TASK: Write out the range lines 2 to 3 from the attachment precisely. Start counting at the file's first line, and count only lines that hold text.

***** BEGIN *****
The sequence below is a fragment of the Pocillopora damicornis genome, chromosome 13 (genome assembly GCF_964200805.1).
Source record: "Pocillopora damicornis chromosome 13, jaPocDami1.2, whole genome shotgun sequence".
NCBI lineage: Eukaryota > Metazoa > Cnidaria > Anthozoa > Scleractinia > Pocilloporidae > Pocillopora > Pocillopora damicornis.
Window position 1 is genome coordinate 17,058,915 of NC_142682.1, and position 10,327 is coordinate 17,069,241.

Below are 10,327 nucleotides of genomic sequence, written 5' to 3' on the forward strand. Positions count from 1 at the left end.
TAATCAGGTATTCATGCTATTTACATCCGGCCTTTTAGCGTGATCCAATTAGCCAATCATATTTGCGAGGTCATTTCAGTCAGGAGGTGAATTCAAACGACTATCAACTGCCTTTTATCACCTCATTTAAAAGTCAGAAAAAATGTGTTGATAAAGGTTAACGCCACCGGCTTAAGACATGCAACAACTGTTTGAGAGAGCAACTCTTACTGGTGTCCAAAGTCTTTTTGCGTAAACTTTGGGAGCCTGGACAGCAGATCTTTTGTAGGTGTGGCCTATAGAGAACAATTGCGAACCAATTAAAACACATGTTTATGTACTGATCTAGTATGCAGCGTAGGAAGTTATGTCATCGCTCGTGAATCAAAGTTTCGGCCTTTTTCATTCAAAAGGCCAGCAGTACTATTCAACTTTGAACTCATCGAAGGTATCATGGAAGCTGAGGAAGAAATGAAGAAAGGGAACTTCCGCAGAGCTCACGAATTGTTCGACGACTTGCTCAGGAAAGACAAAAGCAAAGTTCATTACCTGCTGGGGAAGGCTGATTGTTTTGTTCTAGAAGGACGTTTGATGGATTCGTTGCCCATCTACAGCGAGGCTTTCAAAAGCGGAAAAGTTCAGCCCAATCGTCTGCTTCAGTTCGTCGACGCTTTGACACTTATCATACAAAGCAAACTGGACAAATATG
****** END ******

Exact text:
Source record: "Pocillopora damicornis chromosome 13, jaPocDami1.2, whole genome shotgun sequence".
NCBI lineage: Eukaryota > Metazoa > Cnidaria > Anthozoa > Scleractinia > Pocilloporidae > Pocillopora > Pocillopora damicornis.